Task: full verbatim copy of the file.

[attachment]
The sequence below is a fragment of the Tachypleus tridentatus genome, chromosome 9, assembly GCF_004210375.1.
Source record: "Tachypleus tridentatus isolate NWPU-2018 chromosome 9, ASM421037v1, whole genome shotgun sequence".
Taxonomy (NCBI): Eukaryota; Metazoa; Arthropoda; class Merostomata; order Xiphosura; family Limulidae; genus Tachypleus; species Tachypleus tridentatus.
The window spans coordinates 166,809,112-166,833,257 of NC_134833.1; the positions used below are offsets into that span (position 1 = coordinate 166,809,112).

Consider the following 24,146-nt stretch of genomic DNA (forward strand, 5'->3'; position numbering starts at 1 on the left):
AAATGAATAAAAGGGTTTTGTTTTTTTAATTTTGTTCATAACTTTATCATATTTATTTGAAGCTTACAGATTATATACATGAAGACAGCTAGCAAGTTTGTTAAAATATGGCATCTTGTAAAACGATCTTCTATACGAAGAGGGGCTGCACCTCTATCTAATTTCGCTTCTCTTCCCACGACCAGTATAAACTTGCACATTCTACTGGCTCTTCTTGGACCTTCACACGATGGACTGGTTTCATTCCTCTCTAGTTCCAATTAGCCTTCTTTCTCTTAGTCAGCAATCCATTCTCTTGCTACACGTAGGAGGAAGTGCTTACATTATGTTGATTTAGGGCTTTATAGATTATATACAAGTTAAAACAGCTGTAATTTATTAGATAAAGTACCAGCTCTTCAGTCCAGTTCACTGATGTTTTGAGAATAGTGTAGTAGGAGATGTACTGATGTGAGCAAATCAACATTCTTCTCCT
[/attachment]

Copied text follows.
The sequence below is a fragment of the Tachypleus tridentatus genome, chromosome 9, assembly GCF_004210375.1.
Source record: "Tachypleus tridentatus isolate NWPU-2018 chromosome 9, ASM421037v1, whole genome shotgun sequence".
Taxonomy (NCBI): Eukaryota; Metazoa; Arthropoda; class Merostomata; order Xiphosura; family Limulidae; genus Tachypleus; species Tachypleus tridentatus.
The window spans coordinates 166,809,112-166,833,257 of NC_134833.1; the positions used below are offsets into that span (position 1 = coordinate 166,809,112).

Consider the following 24,146-nt stretch of genomic DNA (forward strand, 5'->3'; position numbering starts at 1 on the left):
AAATGAATAAAAGGGTTTTGTTTTTTTAATTTTGTTCATAACTTTATCATATTTATTTGAAGCTTACAGATTATATACATGAAGACAGCTAGCAAGTTTGTTAAAATATGGCATCTTGTAAAACGATCTTCTATACGAAGAGGGGCTGCACCTCTATCTAATTTCGCTTCTCTTCCCACGACCAGTATAAACTTGCACATTCTACTGGCTCTTCTTGGACCTTCACACGATGGACTGGTTTCATTCCTCTCTAGTTCCAATTAGCCTTCTTTCTCTTAGTCAGCAATCCATTCTCTTGCTACACGTAGGAGGAAGTGCTTACATTATGTTGATTTAGGGCTTTATAGATTATATACAAGTTAAAACAGCTGTAATTTATTAGATAAAGTACCAGCTCTTCAGTCCAGTTCACTGATGTTTTGAGAATAGTGTAGTAGGAGATGTACTGATGTGAGCAAATCAACATTCTTCTCCT